Legislative Assembly for the ACT: 2007 Week 2 Hansard (7 March) . . Page.. 271..
MR BARR (continuing):
These are just a few of the projects that have been undertaken in our schools. The government would like to see this approach expanded across all our schools. A major component of the record $90 million capital investment over the next four years will be the retrofitting of older schools to make them more ecologically sustainable. We will be taking advice from groups such as the Green Building Council of Australia, which is developing a green star rating tool, in order to fund projects within our schools that improve energy efficiency.
It is not just our schools that are becoming more ecologically sustainable. The Canberra Institute of Technology has also embraced the need for environmental sustainability. Over the past decade, it has progressively implemented strategies to reduce energy and water consumption and to recycle waste. I am pleased to advise the Assembly that these measures have reduced energy consumption at the CIT by over 35 per cent; water consumption has been reduced by 40 per cent and waste disposal by 45 per cent. The CIT seeks to continue to improve on these outcomes. It is undertaking further audits on electricity, gas and water consumption, to identify further areas of saving in terms of energy consumption and maintenance costs and seeking to deliver greater efficiencies in these areas. The CIT is also teaching students about emerging sustainable technologies, particularly in areas such as engineering, automotive, construction and plumbing.
As previous speakers have identified, we all have a responsibility here. It is important that our education system takes the lead in these areas. We take this responsibility very seriously through all of our educational institutions and will continue to educate our students on the importance of respecting the environment.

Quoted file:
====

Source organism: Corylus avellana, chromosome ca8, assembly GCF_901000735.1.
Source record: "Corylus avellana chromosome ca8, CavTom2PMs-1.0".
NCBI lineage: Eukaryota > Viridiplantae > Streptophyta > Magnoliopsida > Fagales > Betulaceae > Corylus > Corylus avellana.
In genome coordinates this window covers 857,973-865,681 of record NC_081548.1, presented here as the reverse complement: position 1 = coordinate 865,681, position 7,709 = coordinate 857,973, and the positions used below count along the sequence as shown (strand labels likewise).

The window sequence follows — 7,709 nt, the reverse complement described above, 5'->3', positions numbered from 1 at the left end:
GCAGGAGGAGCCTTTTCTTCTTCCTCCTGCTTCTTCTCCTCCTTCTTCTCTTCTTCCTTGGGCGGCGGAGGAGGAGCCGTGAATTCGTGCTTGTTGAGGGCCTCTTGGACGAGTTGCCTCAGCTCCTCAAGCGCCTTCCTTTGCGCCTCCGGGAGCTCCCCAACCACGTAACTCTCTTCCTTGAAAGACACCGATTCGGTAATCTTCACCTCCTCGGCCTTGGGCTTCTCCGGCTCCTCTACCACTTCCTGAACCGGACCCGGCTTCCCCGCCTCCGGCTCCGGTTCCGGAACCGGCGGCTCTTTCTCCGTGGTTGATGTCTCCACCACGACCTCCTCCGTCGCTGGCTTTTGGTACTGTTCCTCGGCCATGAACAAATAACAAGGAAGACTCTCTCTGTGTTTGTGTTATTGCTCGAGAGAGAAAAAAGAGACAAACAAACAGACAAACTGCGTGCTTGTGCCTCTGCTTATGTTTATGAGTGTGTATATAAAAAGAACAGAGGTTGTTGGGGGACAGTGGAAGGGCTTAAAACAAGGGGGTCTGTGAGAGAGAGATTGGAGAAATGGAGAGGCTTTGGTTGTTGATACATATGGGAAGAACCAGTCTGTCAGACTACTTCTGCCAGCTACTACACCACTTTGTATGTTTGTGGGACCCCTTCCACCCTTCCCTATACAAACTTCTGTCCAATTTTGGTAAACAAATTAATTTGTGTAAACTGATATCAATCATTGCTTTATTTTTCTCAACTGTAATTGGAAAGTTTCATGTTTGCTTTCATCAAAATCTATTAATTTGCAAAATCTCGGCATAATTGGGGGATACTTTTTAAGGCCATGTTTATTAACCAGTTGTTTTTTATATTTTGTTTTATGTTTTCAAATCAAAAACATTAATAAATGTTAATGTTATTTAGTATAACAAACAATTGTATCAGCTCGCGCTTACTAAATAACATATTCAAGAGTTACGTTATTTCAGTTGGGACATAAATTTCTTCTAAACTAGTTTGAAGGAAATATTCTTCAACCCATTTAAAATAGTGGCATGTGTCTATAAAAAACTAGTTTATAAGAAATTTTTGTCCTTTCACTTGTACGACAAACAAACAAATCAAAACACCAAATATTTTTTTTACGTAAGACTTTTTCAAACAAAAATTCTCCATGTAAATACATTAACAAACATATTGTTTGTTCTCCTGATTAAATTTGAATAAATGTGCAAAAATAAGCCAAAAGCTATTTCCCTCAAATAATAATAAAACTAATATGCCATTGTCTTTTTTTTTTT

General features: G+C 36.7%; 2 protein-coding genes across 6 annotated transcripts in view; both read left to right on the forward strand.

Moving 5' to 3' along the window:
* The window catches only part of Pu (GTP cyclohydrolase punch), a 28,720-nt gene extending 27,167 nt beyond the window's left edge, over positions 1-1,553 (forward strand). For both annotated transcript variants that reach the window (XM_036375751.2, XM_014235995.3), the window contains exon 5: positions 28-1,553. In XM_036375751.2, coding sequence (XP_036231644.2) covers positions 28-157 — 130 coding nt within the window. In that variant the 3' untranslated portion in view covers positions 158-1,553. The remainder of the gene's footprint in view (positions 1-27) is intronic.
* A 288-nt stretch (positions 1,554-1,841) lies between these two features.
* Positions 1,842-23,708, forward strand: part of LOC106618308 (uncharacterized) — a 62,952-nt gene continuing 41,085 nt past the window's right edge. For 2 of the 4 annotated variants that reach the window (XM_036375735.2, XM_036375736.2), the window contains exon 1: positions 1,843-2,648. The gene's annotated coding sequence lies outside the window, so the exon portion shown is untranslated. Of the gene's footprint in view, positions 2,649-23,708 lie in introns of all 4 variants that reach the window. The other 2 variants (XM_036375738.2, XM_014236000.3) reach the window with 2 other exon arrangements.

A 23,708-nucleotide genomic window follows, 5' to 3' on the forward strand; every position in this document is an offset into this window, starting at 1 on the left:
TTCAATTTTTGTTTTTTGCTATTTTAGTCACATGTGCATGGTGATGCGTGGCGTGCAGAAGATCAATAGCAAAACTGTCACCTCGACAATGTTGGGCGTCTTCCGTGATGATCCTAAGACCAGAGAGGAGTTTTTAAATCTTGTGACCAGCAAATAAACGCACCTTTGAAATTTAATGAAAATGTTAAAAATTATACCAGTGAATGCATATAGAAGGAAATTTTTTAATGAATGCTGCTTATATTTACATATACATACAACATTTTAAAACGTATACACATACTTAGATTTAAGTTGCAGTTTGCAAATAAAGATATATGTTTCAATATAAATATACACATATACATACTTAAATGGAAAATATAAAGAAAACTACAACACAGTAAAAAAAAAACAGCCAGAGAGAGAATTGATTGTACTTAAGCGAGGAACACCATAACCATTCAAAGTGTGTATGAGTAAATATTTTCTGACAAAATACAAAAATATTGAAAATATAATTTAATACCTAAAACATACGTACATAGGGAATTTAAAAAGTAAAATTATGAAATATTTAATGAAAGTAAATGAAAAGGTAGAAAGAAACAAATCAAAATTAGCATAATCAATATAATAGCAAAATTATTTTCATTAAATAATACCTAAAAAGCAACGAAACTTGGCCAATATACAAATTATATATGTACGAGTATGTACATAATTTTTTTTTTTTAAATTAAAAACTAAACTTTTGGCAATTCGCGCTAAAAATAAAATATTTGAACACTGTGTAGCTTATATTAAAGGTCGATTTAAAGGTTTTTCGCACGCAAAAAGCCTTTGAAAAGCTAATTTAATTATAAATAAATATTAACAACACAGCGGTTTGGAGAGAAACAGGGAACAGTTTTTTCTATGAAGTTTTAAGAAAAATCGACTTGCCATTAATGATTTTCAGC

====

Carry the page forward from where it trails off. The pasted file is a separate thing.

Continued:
MR SPEAKER: Mr Barr, I apologise for the point I raised with you earlier. I had not realised that you had not spoken on the motion.
DR FOSKEY ( Molonglo) (12.12): I am glad you clarified that, Mr Speaker. I was wondering in what way Mr Barr's speech was a comment on the amendment. He has had his say now. I acknowledge all those things. I acknowledge everything that is being done to reduce our greenhouse gas emissions. I also acknowledge, as Mr Mulcahy said, that there are great gains to be made by no-regrets actions: those gains not only are good for our greenhouse gas emission reductions, but also make business sense.
But it is simply not enough. It is always very interesting to see the way Mr Mulcahy has a bit of a go at the Greens. He said that Bob Brown sat in an igloo. It is an interesting image, and I can imagine him doing it, but I do not really see its relevance, except as part of a belittling and demeaning process that I guess we will continue to see in the lead-up to the federal election.
Mr Mulcahy's motion and speech raise some questions for me. For a start, has Mr Mulcahy read the Stern report? Does Mr Mulcahy know that Stern is a World Bank economist who comes from probably the same neo-liberal background as Mr Mulcahy.